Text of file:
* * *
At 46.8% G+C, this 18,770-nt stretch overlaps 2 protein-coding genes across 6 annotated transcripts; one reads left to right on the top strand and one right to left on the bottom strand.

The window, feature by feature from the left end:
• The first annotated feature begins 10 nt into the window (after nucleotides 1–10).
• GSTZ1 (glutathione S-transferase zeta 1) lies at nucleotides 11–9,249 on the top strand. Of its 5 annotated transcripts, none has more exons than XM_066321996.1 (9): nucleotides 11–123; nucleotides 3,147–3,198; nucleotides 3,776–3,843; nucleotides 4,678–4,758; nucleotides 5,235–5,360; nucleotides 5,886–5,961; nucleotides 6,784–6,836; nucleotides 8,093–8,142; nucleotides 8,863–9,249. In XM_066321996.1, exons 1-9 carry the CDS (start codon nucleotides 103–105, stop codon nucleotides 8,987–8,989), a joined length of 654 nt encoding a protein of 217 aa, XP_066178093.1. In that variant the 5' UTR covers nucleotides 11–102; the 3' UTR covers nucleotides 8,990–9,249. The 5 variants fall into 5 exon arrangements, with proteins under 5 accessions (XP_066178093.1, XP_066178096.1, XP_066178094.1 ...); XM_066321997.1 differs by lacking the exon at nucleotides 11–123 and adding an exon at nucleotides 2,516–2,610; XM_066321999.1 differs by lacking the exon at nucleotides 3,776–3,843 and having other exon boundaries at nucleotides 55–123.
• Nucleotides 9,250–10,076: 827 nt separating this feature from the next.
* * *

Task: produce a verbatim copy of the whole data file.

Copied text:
At 46.8% G+C, this 18,770-nt stretch overlaps 2 protein-coding genes across 6 annotated transcripts; one reads left to right on the top strand and one right to left on the bottom strand.

The window, feature by feature from the left end:
• The first annotated feature begins 10 nt into the window (after nucleotides 1–10).
• GSTZ1 (glutathione S-transferase zeta 1) lies at nucleotides 11–9,249 on the top strand. Of its 5 annotated transcripts, none has more exons than XM_066321996.1 (9): nucleotides 11–123; nucleotides 3,147–3,198; nucleotides 3,776–3,843; nucleotides 4,678–4,758; nucleotides 5,235–5,360; nucleotides 5,886–5,961; nucleotides 6,784–6,836; nucleotides 8,093–8,142; nucleotides 8,863–9,249. In XM_066321996.1, exons 1-9 carry the CDS (start codon nucleotides 103–105, stop codon nucleotides 8,987–8,989), a joined length of 654 nt encoding a protein of 217 aa, XP_066178093.1. In that variant the 5' UTR covers nucleotides 11–102; the 3' UTR covers nucleotides 8,990–9,249. The 5 variants fall into 5 exon arrangements, with proteins under 5 accessions (XP_066178093.1, XP_066178096.1, XP_066178094.1 ...); XM_066321997.1 differs by lacking the exon at nucleotides 11–123 and adding an exon at nucleotides 2,516–2,610; XM_066321999.1 differs by lacking the exon at nucleotides 3,776–3,843 and having other exon boundaries at nucleotides 55–123.
• Nucleotides 9,250–10,076: 827 nt separating this feature from the next.